Sebastien Marcovici brings Los Angeles Dance Project to Hong Kong

Sebastien Marcovici brings Los Angeles Dance Project to Hong Kong

Sebastien Marcovici is taking ballet out of the studio and into our everyday lives. He tells YP cadet Sharon Cheng how, and why, he is doing it

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Sebastien Marcovici shows he still has the moves.
Sebastien Marcovici shows he still has the moves.
Photo: Bruce Yan/SCMP

Sebastien Marcovici moves across the dance studio with an effortless grace. Previously the principal dancer at New York City Ballet, Marcovici is now retired and teaching at the Los Angeles Dance Project.

Before our interview, we had a quick photoshoot, where I had the chance to see Marcovici dance.

His feet and turnout were still flawless, and I envied his skill and technique. I wish I could jump that high in a studio that big. As a beginner dancer myself, I was very curious about how he got his start.

Like many dancers, Marcovici began ballet when he was very young - at the tender age of four - and he just grew up doing it. "The more I did it, the more I liked it," he says, "so I just kept on going."

But while most dancers start young, the only ones who find success are the ones who really love to dance, he says. "You have to have passion to really do it, especially if you want to be a professional. It has to come from the heart. You need devotion to really push yourself and go for it."

So how do you know if you've got what it takes? Well, besides taking some introductory classes, the first step is to go see an actual ballet production. Marcovici's favourite ballet, Agon, would be a good choice, if it ever comes to Hong Kong.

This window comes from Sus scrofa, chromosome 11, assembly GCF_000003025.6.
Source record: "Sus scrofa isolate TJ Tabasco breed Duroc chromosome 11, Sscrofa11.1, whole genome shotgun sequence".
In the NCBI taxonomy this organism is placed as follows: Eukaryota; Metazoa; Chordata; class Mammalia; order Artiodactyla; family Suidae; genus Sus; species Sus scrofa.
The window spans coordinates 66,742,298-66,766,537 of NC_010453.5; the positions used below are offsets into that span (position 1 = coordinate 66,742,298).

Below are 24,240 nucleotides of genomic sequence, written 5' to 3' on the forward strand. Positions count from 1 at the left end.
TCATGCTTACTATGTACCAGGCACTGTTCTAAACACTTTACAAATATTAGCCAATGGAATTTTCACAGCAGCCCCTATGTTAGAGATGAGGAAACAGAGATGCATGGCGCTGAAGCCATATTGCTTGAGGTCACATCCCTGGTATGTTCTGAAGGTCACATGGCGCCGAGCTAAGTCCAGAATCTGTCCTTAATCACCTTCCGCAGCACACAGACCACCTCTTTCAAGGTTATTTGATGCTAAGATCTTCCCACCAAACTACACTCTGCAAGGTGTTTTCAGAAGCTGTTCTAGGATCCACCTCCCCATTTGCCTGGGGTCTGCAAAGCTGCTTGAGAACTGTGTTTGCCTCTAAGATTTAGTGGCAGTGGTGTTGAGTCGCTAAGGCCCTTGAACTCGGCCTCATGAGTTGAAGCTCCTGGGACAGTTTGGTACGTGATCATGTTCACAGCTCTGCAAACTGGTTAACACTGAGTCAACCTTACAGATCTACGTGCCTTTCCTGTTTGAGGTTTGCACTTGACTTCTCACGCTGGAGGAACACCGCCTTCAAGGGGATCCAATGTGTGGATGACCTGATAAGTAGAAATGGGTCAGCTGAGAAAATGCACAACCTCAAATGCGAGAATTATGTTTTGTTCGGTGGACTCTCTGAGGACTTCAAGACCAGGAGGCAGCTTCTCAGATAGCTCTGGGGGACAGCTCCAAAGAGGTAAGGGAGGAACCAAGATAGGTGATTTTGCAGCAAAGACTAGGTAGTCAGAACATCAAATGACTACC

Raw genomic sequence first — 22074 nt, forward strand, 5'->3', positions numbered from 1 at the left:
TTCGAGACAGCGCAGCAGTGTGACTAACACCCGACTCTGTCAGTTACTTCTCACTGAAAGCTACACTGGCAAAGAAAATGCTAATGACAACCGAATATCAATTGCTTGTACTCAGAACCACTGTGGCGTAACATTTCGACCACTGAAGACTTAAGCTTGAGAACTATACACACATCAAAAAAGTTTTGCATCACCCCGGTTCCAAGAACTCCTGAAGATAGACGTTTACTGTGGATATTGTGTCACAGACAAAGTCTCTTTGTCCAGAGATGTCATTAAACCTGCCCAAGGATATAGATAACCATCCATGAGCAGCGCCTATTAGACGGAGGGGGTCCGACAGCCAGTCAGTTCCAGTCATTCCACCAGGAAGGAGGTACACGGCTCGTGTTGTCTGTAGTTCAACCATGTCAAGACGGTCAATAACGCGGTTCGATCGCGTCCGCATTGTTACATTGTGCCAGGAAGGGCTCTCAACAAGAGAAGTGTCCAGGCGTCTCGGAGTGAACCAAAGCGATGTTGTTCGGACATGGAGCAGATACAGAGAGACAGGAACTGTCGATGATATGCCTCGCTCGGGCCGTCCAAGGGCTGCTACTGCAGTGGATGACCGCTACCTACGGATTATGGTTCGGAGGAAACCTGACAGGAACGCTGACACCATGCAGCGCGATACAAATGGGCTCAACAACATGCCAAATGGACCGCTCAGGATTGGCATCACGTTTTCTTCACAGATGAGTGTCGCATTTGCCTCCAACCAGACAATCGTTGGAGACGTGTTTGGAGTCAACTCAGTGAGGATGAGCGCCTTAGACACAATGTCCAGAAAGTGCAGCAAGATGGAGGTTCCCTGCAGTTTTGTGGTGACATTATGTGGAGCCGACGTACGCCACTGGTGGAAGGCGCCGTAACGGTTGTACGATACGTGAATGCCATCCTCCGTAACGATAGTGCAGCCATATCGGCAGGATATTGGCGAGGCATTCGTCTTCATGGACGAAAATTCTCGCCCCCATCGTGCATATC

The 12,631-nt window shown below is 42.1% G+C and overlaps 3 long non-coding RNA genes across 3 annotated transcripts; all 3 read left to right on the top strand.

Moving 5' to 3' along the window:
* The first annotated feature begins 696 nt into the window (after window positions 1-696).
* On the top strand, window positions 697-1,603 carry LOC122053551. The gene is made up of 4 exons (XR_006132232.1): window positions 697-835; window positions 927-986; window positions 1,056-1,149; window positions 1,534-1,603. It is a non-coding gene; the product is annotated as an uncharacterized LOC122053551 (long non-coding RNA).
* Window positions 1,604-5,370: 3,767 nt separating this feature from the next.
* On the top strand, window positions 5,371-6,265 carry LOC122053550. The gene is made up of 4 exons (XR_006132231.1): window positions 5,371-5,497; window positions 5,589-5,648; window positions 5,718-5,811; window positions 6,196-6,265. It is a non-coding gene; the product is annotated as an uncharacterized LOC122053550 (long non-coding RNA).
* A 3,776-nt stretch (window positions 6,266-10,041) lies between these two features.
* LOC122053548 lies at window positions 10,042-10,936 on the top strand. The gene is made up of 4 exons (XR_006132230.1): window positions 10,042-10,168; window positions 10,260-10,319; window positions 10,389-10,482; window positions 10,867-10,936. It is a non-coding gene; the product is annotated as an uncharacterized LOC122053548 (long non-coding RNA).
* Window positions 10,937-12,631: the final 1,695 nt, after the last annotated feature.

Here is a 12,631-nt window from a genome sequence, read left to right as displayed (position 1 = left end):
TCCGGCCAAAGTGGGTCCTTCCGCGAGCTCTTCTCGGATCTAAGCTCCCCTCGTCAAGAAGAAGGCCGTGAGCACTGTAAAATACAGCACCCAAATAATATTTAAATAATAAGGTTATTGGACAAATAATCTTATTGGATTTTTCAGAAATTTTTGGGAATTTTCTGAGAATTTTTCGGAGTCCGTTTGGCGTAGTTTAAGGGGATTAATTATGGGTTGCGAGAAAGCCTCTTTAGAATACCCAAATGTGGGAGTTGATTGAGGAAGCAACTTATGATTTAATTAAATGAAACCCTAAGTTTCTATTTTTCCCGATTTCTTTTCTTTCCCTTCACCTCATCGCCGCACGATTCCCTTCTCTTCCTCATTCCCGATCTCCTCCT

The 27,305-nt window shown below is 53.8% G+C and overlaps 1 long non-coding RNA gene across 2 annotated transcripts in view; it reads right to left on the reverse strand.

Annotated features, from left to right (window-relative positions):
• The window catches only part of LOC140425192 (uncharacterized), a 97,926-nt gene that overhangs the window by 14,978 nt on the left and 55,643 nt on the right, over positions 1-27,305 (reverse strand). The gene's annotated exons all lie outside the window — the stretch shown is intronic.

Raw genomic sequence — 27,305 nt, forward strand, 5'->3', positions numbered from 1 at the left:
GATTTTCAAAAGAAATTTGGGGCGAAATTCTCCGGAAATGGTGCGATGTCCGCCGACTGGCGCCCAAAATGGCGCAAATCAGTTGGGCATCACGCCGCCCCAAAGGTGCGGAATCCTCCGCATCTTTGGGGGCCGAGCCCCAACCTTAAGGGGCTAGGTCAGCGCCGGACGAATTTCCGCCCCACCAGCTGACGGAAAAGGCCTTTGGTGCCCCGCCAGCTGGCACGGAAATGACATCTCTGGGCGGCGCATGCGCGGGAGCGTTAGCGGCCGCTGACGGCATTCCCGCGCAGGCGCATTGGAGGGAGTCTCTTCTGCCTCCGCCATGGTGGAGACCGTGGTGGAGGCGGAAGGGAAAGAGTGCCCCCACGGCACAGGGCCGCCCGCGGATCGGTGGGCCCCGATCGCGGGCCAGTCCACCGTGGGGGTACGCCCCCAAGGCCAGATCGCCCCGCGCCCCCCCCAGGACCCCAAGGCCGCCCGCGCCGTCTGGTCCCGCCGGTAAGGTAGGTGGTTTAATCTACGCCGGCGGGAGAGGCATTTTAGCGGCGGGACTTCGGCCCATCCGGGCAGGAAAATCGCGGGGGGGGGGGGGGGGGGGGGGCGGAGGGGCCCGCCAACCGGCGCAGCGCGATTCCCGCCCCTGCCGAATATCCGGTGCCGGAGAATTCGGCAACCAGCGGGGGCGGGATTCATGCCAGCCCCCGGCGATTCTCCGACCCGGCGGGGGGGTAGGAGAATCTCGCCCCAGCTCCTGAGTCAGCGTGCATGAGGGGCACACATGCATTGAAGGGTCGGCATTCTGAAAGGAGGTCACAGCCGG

"It's a really cool ballet," he says. "I like everything about it. The musicality, the music itself - which is by Igor Stravinsky - all the steps, how all the hands are very important … I love it."

Marcovici was excited as we chatted about the LA Dance Project. The performance company was founded by Benjamin Millepied, the choreographer of the Oscar-winning film, Black Swan.

"The idea behind this company isn't just dance, but also visual media, and to bring other artists into it," Marcovici says.

"The music, the choreography, sometimes even a fashion designer, we bring someone else into dance to see how dance can be part of everyday life," he says. "We're allowing others to show their interests so that you can relate to dance in more than one way."

It's this integration of dance into our daily lives that makes his art so unique. "Those who do ballet know that it is something very special, and it's not always accessible everywhere, for everybody," Marcovici explains.

"I think the idea of going on tour, or trying to reach out, is a kind of offering to the people who can't do it. It's like liberation, freedom for young people."

This freedom is especially important for youngsters living in Hong Kong's high-pressure environment.

"It could open a door to show that there are other things, to let young people see that there are things to be passionate about, and maybe to go pursue different things," says Marcovici.

Whether you have a passion for it, or just a casual interest, dance can help you get more enjoyment out of life. And that's something we should always treasure.

This article appeared in the Young Post print edition as
Bringing dance to the world

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